Also, try to figure out what kind of soil you have for your favorite perennial fruit. I tried raspberries and blueberries- and only the raspberries worked. Now they are spreading all over a controlled space to great yield, too.

                              It's a great way to spend some time.
                              I had to look up "victory gardens" huh.


                              I have some nasty roots but I'm trying to decide if we want to box them in and do a raised garden like my parents used to have. A bunch of railroad ties and fill it with garden soil. How deep would you need that?

                              Will do on composting, but I don't really have a good spot to store it yet. Good advice though.

                              I have a mix of soils. Backyard is mostly decent soil but a little compacted. Was going to get someone to aerate this fall. I think the back has a nice sandy loam. Nice and soft. The front might as well be concrete in the summer. Super dry clay that sucks to keep wet.
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                              • Re: Garden Geeks thread

                                Originally posted by dxmnkd316 View Post
                                I had to look up "victory gardens" huh.


                                I have some nasty roots but I'm trying to decide if we want to box them in and do a raised garden like my parents used to have. A bunch of railroad ties and fill it with garden soil. How deep would you need that?

                                Will do on composting, but I don't really have a good spot to store it yet. Good advice though.

                                I have a mix of soils. Backyard is mostly decent soil but a little compacted. Was going to get someone to aerate this fall. I think the back has a nice sandy loam. Nice and soft. The front might as well be concrete in the summer. Super dry clay that sucks to keep wet.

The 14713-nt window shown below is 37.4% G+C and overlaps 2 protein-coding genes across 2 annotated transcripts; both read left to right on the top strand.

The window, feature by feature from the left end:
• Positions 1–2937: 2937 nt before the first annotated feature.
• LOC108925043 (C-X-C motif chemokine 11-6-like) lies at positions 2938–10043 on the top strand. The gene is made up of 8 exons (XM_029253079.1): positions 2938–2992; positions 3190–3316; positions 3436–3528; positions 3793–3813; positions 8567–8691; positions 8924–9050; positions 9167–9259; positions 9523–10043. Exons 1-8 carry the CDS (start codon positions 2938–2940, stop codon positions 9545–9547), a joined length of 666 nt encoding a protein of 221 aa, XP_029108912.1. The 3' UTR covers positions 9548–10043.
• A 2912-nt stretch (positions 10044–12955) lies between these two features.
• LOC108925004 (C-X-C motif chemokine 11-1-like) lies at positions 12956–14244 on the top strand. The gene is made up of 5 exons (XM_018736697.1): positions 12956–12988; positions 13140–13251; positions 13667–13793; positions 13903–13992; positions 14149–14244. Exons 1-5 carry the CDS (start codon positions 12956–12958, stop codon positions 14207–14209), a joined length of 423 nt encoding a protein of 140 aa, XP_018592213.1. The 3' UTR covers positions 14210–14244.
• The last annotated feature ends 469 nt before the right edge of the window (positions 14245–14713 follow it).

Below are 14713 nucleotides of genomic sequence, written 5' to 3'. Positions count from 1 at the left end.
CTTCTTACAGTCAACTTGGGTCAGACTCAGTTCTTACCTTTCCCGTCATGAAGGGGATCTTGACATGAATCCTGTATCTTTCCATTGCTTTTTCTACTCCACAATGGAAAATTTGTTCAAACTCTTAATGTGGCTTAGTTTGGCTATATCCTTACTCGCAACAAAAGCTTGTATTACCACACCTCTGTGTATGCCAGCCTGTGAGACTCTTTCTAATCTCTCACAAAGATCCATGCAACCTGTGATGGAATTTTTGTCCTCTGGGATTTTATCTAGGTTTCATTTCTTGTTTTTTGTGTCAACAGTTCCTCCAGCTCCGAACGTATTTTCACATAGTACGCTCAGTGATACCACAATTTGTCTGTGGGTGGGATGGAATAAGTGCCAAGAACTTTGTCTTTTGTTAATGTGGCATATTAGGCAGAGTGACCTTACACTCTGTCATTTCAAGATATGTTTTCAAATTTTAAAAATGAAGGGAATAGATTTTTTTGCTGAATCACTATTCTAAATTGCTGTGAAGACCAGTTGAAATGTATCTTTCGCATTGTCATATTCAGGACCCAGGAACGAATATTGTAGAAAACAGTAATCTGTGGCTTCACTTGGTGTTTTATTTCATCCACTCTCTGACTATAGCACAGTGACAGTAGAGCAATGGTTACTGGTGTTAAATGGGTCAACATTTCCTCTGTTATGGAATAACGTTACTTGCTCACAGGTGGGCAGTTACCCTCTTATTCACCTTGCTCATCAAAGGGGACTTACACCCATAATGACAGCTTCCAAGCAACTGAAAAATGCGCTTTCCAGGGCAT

There's a pretty interesting "debate" about aerating vs soil health out there. I'm sure there's a forum out there that talks about it- what I'm seeing is just different ideas about how to grow stuff. Given the way I put the idea, I'm more of a soil health person- which means not digging anymore. So if you have a decent area of drainage (not great, just decent)- then the no-dig procedure is to cover the proposed area with cardboard, and then put a few inches of compost on that. Worms will come on their own- breaking the lower soil up some more. But by leaving it alone- you let the natural fungi that helps stuff grow stay alive- even with the worms digging holes.

                                Even lazier, the cardboard can be directly placed over grass- so even less work.

                                I saw it first on Charles Downing's youtube page.

                                I have had to adapt it to containers, as I have some nasty invasive tree roots from neighbors. It eventually binds up the soil completely, taking nutrients and water. So I have what's called the rain gutter grow system- where the containers wick water from a source below it. And I have not moved the soil for a few years- just added compost to the top. No fertilizer, too. Just normal compost and worm castings that come from my back yard.

                                The idea is more to be cheap and lazy at the same time- it also turns out to be nicely organic.